CITY leaders have revealed for the first time a new version of an historic type of bread that was once presented to royal visitors but whose recipe was lost for centuries.
As The Press reported on Saturday, the secret of making “mayne” bread, a rich and spicy biscuit-style bread that was presented to Richard III when he visited the city in June 1482, was lost in the 17th century despite attempts to preserve it by the city council.
Now, after decades of research that began in the 1950s ,the bread has been recreated.
German academic Dr Almute Grohmann-Sinz, working with the city’s archives service, has drawn up a recipe based on references to the bread in the civic records, which she has used to make a loaf made from a yeast and egg dough with sugar, coriander, caraway seeds and rose water.
Coun Sonja Crisp, City of York Council’s leisure and culture portfolio holder, said: “Having only recently celebrated York 800, a year dedicated to commemorating York’s history, it’s fitting that we have been able to help recreate such an interesting and unique memento from York’s past.
“Mayne” bread was only made for special occasions and was traditionally presented to royal or noble visitors by the city’s mayor, sheriff and aldermen.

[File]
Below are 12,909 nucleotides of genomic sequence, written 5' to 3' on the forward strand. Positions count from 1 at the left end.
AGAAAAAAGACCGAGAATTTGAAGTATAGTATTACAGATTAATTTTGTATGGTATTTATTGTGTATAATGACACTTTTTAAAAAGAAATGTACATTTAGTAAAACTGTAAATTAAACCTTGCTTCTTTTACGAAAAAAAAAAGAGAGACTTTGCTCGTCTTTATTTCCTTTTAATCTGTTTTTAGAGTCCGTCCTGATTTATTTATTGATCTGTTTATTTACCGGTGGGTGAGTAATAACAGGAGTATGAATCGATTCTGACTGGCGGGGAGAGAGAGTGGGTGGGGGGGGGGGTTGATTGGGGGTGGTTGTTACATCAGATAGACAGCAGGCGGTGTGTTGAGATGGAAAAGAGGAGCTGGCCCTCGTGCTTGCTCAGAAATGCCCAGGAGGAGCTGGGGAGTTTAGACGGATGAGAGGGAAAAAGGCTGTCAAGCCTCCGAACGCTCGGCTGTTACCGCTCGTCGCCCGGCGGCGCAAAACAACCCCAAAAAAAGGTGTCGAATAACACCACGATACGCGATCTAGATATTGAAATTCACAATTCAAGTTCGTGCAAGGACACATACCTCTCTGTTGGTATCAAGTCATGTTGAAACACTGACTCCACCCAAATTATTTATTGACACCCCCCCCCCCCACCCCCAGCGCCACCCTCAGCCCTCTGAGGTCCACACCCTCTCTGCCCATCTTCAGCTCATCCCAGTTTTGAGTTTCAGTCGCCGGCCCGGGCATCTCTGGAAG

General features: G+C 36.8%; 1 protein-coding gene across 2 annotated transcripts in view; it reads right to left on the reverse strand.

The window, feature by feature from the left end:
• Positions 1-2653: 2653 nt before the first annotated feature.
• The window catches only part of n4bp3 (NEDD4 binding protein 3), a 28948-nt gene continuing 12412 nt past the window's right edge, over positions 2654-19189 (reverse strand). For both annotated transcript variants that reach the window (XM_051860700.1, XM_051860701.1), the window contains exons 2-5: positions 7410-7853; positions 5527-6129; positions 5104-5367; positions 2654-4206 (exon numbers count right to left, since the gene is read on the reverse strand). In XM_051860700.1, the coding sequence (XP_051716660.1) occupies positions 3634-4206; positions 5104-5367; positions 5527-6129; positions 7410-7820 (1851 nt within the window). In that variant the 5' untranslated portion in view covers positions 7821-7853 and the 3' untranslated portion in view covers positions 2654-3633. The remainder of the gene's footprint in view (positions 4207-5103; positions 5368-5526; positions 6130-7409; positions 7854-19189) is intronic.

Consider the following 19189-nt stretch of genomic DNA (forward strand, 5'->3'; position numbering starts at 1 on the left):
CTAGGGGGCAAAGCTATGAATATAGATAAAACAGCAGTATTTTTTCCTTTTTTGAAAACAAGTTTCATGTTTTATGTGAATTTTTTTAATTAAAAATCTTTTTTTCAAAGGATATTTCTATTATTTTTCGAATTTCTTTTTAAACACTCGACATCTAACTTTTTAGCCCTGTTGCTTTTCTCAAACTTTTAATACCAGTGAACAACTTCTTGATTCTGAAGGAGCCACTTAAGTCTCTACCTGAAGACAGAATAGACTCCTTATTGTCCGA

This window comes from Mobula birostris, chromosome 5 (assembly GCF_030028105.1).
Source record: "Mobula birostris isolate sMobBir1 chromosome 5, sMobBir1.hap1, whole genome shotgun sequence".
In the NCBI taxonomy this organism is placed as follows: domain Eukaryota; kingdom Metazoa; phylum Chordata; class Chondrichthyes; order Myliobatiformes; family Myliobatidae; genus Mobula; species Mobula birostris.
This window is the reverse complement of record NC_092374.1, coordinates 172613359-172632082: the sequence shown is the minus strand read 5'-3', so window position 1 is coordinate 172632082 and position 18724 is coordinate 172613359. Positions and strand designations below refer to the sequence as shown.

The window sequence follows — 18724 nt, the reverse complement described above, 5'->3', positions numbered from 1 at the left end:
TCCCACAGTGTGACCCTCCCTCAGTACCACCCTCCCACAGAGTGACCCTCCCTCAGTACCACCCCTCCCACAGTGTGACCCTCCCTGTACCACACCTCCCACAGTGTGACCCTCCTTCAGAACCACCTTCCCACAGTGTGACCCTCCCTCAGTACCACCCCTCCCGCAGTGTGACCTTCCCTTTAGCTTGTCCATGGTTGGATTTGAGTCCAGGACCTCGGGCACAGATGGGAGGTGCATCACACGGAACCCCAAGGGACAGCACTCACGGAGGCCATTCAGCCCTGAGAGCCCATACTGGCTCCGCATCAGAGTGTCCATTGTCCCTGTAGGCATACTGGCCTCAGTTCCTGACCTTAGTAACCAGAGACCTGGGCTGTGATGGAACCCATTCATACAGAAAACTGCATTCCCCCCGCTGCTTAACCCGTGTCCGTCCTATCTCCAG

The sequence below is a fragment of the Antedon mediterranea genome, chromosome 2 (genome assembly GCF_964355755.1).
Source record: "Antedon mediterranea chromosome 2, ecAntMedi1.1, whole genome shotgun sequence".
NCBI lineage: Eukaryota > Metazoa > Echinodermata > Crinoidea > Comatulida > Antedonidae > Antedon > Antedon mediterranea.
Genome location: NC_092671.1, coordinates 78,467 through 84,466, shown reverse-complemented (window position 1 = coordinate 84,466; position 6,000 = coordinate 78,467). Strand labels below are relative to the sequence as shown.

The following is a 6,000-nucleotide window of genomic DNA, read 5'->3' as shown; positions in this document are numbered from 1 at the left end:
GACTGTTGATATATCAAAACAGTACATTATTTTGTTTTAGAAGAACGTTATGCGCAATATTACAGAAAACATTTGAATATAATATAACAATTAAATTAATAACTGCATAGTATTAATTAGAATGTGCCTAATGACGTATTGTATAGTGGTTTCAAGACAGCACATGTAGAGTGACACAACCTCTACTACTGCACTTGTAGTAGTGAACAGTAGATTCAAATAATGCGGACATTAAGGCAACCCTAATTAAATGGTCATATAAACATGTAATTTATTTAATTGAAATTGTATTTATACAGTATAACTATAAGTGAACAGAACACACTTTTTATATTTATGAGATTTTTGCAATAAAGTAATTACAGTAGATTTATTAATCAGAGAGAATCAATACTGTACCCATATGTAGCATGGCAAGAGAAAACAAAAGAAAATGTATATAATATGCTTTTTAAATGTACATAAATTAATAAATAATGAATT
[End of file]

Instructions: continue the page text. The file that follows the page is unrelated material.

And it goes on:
But by 1595, the bread had gone out of fashion. The council’s minutes recorded: “Mayne bread as it is reputed is not in use nor baked in any other city or place forth of this city in England, and hath been in use in this city time out of mind of man, and is one of the antientist matters of novelty to present men of honour and others repairing to this city... it is thought convenient that the same be still continued and kept in use and not suffered to decay nor be laid down.”
The council later ordered that anyone making a rival spiced bread be fined the equivalent of £200. But after Charles I received his mayne loaf, the bread was not made again - until now.